Finally, when your new IRA has been opened, be sure to read up on common IRA mistakes to avoid, such as forgetting required minimum distributions, not designating beneficiaries, and trading too often in the account.
FAQs about rolling over a 401(k) to an IRA
Can you roll a 401(k) into an IRA without penalty?
You can roll over money from a 401(k) to an IRA without penalty but must deposit your 401(k) funds within 60 days. However, there will be tax consequences if you roll over money from a traditional 401(k) to a Roth IRA.
What are the advantages of rolling over a 401(k) to an IRA?
Rolling over money from a 401(k) to an IRA allows you to gain access to more investment options than are typically available in workplace 401(k) accounts. You may also be able to avoid account management fees associated with some 401(k) plans.
How do I roll over my 401(k) to an IRA?
When you leave your job for any reason, you have the option to roll over a 401(k) to an IRA. This involves opening an account with a broker or other financial institution and completing the paperwork with your 401(k) administrator to move your funds over.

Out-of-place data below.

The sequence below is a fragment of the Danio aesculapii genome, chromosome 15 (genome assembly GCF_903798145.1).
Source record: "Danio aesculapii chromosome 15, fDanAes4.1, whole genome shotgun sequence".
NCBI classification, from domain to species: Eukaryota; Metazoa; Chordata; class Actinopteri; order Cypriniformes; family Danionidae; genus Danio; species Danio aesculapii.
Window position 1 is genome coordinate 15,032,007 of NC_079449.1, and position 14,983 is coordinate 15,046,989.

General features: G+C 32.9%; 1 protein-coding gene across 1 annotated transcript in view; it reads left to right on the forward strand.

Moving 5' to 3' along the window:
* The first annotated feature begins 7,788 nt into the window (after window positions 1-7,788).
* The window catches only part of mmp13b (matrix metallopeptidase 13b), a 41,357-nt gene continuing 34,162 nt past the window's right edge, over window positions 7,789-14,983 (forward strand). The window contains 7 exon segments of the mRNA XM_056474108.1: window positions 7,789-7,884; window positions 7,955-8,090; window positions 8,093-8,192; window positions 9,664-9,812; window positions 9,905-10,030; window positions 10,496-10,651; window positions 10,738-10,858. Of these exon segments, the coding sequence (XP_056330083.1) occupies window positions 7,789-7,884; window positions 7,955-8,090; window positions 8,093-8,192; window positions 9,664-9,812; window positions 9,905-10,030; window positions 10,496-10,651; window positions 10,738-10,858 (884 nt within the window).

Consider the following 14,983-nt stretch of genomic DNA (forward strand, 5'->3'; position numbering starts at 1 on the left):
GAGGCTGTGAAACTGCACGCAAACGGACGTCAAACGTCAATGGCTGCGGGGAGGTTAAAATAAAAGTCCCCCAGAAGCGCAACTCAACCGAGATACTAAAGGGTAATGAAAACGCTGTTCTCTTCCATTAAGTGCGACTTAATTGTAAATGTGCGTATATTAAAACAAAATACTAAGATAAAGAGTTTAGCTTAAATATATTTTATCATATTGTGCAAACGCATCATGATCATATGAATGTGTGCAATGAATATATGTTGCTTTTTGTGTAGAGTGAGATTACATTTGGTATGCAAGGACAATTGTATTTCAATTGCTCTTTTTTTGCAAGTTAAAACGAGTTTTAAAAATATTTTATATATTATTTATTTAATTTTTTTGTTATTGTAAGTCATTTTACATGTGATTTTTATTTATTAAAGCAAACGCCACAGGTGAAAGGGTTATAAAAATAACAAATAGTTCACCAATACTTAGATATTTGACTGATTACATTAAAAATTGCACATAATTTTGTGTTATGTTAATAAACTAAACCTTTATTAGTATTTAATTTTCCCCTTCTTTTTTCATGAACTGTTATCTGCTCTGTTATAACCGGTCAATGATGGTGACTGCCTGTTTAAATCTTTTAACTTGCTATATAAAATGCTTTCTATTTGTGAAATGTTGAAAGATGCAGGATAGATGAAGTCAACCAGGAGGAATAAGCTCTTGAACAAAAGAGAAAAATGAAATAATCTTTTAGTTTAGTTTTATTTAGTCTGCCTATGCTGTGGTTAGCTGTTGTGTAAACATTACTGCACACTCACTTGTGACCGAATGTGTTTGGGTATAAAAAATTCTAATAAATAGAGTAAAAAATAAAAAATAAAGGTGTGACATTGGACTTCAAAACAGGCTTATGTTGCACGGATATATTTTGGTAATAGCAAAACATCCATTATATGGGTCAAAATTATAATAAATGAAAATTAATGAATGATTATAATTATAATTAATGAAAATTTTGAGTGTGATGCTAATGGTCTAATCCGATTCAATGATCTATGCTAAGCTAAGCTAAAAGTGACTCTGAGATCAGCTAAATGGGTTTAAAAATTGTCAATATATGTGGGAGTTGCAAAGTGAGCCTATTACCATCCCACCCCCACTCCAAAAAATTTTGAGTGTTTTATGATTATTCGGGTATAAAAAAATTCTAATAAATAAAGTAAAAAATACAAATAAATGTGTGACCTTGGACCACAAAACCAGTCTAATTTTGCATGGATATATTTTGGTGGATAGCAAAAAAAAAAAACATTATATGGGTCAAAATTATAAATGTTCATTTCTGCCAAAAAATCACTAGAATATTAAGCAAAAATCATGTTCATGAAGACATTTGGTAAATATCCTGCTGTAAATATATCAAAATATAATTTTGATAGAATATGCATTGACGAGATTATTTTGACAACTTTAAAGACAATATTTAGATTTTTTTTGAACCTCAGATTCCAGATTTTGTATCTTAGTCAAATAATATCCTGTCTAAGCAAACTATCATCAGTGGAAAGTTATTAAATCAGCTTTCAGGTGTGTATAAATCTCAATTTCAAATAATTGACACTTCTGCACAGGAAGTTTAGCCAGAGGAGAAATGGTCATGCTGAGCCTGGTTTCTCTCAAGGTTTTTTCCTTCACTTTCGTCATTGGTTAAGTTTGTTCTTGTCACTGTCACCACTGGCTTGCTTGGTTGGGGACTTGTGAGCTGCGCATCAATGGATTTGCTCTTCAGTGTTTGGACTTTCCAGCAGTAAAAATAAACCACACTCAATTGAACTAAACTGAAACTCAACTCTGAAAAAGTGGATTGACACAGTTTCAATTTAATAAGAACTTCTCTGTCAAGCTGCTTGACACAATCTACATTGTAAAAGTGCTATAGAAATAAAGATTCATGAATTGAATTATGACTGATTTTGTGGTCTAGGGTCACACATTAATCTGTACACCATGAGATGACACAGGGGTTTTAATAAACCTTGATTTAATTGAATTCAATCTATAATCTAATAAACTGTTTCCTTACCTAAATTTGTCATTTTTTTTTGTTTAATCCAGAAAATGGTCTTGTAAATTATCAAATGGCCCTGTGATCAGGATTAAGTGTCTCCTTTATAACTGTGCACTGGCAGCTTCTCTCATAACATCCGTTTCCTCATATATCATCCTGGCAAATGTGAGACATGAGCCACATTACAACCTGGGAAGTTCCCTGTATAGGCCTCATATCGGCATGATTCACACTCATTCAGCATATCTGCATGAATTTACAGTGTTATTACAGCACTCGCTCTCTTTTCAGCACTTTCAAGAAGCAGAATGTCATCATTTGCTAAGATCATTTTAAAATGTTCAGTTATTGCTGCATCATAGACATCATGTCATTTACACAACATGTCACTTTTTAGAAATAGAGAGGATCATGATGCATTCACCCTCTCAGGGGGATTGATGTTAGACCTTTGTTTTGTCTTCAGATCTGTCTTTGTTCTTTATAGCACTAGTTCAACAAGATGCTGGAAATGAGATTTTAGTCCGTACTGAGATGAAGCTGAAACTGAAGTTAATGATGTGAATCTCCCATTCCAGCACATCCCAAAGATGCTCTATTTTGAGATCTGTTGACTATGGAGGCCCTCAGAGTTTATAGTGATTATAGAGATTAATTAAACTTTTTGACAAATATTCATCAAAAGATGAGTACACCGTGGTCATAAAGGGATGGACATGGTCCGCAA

Usually, any investments in your 401(k) will be sold. The money will then be deposited into your new account or you will receive a check that you must deposit into your IRA within 60 days to avoid early withdrawal penalties.
How much does it cost to roll over a 401(k) to an IRA?
If you do the process correctly, there should be few or no costs associated with rolling over a 401(k) to an IRA. Some 401(k) administrators may charge a transfer fee or an account closure fee, which is usually under $100.
Because moving your money from a 401(k) to an IRA allows you to avoid the 10% early withdrawal penalty that results if you withdraw money from a 401(k) before 59 1/2, it's a far better option if you can't (or don't want to) keep your money invested in an old employer's plan or move it to a 401(k) at your new company.
You should consider whether rolling over a 401(k) to an IRA is a better option than either leaving it invested when you leave your job or moving the money to your new employer's retirement plan. If you can avoid 401(k) management fees and gain access to investments with lower expense ratios, an IRA may be a cheaper account option.